In a section called “Bans on Common Fertility Treatments,” Armstrong and co-author Diana Hsieh, Ph. D.write:

In the context of a “personhood” law, the basic problem with in vitro fertilization is that often not all of the embryos are transferred to the woman’s uterus. Embryos in the lab could not be allowed to perish, nor languish in cold storage, as they would be considered persons with rights, and frozen embryos remain viable only for a few years. To eliminate such practices would render in vitro fertilization not worth doing for most infertile couples. So the practical result of Amendment 62 likely would be to shut down Colorado’s seven reproductive clinics and put an end to those births.

Finally, consider how Amendment 62 would change the legal status of all the frozen embryos now in existence: they would suddenly become “persons” under the law, with all the rights of born infants. Presumably, women would be forced to implant (or donate for implantation) all their existing embryos–or face criminal charges. Moreover, if the biological parents of a frozen embryo die, presumably the embryo has full rights of inheritance, thereby reducing the share of any born children, though how the frozen embryo will grow up to collect remains a problem.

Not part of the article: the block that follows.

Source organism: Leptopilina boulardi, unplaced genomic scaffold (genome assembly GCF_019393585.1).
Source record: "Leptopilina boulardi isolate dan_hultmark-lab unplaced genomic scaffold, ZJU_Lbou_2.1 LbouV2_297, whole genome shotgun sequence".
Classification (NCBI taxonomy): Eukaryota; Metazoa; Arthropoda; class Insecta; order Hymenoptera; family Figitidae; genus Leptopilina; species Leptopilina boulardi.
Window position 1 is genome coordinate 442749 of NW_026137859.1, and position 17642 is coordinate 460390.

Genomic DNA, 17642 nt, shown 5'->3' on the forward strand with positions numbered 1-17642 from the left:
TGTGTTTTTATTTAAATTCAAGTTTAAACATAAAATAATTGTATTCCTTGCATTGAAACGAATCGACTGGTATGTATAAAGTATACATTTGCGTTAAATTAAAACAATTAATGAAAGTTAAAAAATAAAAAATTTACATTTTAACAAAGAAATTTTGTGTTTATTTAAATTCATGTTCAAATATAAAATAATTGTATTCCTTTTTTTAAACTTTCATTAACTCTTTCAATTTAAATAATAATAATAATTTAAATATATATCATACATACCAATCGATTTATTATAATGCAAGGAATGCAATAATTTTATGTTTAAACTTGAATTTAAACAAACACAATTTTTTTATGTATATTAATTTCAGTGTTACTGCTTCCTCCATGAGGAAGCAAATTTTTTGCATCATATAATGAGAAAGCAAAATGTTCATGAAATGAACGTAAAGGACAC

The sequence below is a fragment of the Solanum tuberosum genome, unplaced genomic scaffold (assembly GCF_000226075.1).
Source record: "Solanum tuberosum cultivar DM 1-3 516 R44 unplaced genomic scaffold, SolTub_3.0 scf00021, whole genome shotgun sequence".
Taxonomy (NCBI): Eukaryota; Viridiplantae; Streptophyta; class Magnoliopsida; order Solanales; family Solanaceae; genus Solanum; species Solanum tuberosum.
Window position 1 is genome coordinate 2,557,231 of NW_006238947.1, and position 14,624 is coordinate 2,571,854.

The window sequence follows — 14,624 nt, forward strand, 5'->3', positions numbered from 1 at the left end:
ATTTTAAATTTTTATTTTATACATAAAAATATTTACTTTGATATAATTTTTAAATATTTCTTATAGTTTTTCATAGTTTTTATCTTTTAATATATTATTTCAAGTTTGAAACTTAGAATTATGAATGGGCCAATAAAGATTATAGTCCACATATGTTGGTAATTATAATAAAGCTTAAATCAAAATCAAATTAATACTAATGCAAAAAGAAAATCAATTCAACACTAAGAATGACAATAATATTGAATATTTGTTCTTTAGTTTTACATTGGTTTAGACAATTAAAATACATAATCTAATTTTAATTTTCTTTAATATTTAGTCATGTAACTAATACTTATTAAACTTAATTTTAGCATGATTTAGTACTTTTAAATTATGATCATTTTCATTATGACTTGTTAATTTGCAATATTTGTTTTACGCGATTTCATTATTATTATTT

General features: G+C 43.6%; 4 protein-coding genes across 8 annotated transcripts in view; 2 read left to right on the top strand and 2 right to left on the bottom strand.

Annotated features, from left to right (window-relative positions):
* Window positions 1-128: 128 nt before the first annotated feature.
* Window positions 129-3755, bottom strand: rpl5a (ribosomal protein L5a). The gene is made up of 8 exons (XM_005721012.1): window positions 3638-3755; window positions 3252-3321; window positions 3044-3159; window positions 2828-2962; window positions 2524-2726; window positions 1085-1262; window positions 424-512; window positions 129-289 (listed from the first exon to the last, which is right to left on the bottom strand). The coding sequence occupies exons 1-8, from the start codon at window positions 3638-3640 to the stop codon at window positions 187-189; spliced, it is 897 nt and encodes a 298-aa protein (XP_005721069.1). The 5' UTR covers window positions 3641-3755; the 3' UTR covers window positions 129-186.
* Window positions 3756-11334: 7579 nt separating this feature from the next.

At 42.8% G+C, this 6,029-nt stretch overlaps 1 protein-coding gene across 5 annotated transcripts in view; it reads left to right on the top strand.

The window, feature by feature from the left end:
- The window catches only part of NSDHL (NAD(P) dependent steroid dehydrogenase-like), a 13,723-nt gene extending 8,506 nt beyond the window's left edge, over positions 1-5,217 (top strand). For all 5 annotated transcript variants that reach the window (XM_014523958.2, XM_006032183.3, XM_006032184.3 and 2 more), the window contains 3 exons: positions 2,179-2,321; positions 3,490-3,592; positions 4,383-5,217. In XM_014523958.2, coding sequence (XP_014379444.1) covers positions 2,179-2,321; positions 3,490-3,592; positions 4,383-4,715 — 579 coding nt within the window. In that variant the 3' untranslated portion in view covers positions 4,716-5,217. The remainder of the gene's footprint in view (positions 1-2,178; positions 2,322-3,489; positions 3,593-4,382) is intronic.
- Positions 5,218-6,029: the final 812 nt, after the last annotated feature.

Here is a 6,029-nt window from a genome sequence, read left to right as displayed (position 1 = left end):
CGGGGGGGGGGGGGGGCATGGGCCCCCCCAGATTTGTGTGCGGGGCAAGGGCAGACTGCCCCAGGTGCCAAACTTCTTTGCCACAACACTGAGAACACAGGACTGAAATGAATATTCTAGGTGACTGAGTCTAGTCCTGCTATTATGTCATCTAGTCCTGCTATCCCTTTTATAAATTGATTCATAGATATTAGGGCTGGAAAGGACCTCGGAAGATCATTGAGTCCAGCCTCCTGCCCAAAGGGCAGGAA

This fantastical scenario highlights the absurdity of treating an embryo as a person in the law.

Ari Armstrong is on Clark’s radio show every now and then, and I hope Clark will ask Armstrong to discuss this issue next time he has the chance, the sooner the better, to set the record straight for KLZ listeners.

Asked if he’d allow a raped woman to have an abortion, Coffman says he’s “not focused on social issues”

Tuesday, October 30th, 2012